The Organization of Petroleum Exporting Countries (OPEC) has long been a partnership of compromise, yet Monday’s oil price plummet indicates Russia has finally had enough. In order to mitigate oversupply and rebalance the global markets Saudi Arabia called for production cuts, to which Rosneft, Russia’s state-owned oil company, has refused to engage with. Calling it “masochism”, Rosneft head Igor Sechin argues that with every production cut Russia is forced to do, portions of market share simply return to American shale oil. However this rapid increase in Russian production has led the value of the Russian Ruble to plummet, with the currency hitting its lowest level in more than four years on Tuesday. However, what is perhaps most concerning is the promptness and aggressiveness of the Saudi Arabian response. Saudi Arabian Aramco vowed on Tuesday to produce 12.3 million barrels of oil per day in April, exceeding company capacity by 300,000 barrels. In a global sense this abundance of oil with unwavering demand has already exemplified the rapid decline in oil prices. Russia chose to compete over compromise, leaving not only the Saudi Arabian market harmed but also the global oil economy. Effects of this price war are seen with the value of US crude oil plummeting 26%, the worst value since 1991, resulting in US shale companies to cut production.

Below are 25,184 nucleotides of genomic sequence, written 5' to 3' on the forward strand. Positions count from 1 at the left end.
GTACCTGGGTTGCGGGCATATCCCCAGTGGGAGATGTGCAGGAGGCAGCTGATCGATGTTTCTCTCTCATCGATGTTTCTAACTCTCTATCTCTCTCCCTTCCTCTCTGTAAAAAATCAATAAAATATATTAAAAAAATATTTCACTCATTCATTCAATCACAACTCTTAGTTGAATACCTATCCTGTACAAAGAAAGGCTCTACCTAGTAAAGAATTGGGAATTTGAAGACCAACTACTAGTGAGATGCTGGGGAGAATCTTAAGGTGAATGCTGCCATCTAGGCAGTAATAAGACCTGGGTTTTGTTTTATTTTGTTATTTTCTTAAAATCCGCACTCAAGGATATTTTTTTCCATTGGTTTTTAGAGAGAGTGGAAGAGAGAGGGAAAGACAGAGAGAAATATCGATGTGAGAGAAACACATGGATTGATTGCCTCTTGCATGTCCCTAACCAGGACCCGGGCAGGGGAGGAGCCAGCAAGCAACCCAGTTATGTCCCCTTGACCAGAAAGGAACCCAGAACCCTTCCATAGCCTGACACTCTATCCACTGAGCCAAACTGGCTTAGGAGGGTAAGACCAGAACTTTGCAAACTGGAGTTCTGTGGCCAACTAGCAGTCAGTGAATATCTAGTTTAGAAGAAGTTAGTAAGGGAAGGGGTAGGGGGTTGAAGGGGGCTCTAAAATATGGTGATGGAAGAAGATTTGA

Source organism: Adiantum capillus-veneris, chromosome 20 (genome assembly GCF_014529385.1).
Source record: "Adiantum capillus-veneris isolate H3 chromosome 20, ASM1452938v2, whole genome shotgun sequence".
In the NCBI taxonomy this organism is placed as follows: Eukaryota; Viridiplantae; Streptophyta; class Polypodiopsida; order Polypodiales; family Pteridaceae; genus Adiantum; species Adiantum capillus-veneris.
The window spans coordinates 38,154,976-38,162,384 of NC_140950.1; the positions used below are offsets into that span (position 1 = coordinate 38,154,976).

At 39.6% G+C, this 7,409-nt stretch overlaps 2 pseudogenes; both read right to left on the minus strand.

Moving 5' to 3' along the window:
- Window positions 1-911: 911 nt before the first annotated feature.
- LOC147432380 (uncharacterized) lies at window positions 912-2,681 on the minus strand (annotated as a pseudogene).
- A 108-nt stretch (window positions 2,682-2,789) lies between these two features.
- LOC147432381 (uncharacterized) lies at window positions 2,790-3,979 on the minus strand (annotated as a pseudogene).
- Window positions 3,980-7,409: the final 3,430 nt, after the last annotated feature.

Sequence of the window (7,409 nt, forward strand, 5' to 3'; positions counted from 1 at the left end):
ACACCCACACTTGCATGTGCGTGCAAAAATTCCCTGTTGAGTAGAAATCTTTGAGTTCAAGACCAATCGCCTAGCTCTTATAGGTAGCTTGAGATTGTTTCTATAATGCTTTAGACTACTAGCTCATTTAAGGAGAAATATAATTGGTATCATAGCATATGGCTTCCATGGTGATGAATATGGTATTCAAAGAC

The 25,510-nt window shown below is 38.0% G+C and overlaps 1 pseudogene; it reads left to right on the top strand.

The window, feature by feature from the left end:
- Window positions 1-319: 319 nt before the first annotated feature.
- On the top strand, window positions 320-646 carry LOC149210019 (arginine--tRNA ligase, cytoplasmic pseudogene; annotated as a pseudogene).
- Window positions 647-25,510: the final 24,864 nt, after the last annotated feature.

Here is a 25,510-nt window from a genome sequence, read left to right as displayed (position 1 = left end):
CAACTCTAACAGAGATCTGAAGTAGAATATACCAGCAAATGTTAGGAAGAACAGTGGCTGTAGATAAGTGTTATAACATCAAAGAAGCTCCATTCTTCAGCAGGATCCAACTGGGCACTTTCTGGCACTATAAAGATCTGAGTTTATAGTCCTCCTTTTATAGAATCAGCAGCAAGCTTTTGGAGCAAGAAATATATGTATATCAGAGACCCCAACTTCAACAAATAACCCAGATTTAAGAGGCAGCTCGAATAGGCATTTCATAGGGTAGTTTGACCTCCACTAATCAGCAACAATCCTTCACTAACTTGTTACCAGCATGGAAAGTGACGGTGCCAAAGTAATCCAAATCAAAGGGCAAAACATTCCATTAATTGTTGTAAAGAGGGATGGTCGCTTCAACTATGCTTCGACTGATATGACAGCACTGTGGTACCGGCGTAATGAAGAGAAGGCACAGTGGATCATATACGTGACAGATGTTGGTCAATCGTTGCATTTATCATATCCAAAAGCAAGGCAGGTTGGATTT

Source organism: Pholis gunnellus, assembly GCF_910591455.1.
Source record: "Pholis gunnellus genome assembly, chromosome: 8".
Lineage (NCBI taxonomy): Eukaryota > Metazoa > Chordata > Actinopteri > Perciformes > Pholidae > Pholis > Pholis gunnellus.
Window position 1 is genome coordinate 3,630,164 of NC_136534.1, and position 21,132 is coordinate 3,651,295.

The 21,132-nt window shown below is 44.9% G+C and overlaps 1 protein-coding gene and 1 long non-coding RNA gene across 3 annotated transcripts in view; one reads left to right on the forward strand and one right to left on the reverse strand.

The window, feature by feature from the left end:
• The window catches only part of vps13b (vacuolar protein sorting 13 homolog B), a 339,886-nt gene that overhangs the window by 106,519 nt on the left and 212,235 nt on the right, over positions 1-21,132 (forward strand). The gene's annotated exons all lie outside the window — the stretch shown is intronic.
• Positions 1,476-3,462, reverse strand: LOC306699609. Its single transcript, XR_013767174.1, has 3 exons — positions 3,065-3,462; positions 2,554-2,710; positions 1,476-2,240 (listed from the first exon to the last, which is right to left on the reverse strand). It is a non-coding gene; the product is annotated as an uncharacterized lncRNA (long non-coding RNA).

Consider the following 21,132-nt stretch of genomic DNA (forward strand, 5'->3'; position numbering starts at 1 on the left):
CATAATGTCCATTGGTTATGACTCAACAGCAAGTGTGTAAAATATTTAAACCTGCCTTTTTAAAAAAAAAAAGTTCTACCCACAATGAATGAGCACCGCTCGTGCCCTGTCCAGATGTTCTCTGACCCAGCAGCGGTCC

Nevertheless, it seems as though this response from Russia stems from the coercive sanctions policy that America’s booming economy has enabled. Three weeks ago Donald Trump announced sanctions against a subsidiary of Rosneft in response for its support for the Venezuelan Maduro Regime, leading Russian officials and Russian oil to become increasingly unstable. Yet amid all of this loss Igor Sechin seems to have benefited. This conflict has allowed for nationalist Russian rhetoric to popularize, with the intention to penalize the United States regardless of who gets caught in the crossfire. The United States and Russia relationship has been an immensely fragile one and the new OPEC recommendations for production cuts has simply opened the window of opportunity for influential, nationalist officials such as Sechin.
The impact of such oversupply goes beyond the microeconomic lens and holds the potential to devastate global economies. Considering the recent US-China trade war along with COVID-19 impacting imports and exports, the United States remains an extremely vulnerable actor. On the other hand, Russia is relatively well positioned to withstand the impact of falling oil prices with reserved funds in place, however can severely jeopardize long term economic stability. It is imperative to understand that in order to preserve the oil industry as a whole the convenient and compromising nature of OPEC must be restored, otherwise a prolonged war of attenuation could have devastating economic consequences for all involved.